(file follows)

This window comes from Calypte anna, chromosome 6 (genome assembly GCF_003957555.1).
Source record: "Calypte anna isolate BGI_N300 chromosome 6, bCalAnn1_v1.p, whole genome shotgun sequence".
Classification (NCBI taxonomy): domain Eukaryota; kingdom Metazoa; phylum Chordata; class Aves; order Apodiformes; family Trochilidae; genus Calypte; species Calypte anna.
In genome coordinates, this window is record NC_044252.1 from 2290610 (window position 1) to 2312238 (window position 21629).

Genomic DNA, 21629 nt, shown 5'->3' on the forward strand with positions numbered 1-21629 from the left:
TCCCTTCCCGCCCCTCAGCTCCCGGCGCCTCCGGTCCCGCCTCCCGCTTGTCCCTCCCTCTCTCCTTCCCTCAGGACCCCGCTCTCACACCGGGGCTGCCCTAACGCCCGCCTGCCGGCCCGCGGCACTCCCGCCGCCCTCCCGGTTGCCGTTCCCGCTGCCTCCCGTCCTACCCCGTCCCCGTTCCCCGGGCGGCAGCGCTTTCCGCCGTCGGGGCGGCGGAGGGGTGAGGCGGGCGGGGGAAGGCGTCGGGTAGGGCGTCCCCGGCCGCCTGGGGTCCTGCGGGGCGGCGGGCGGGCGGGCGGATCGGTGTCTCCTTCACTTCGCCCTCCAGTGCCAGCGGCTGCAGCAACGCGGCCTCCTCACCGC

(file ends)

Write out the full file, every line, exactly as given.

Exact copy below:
This window comes from Calypte anna, chromosome 6 (genome assembly GCF_003957555.1).
Source record: "Calypte anna isolate BGI_N300 chromosome 6, bCalAnn1_v1.p, whole genome shotgun sequence".
Classification (NCBI taxonomy): domain Eukaryota; kingdom Metazoa; phylum Chordata; class Aves; order Apodiformes; family Trochilidae; genus Calypte; species Calypte anna.
In genome coordinates, this window is record NC_044252.1 from 2290610 (window position 1) to 2312238 (window position 21629).

Genomic DNA, 21629 nt, shown 5'->3' on the forward strand with positions numbered 1-21629 from the left:
TCCCTTCCCGCCCCTCAGCTCCCGGCGCCTCCGGTCCCGCCTCCCGCTTGTCCCTCCCTCTCTCCTTCCCTCAGGACCCCGCTCTCACACCGGGGCTGCCCTAACGCCCGCCTGCCGGCCCGCGGCACTCCCGCCGCCCTCCCGGTTGCCGTTCCCGCTGCCTCCCGTCCTACCCCGTCCCCGTTCCCCGGGCGGCAGCGCTTTCCGCCGTCGGGGCGGCGGAGGGGTGAGGCGGGCGGGGGAAGGCGTCGGGTAGGGCGTCCCCGGCCGCCTGGGGTCCTGCGGGGCGGCGGGCGGGCGGGCGGATCGGTGTCTCCTTCACTTCGCCCTCCAGTGCCAGCGGCTGCAGCAACGCGGCCTCCTCACCGC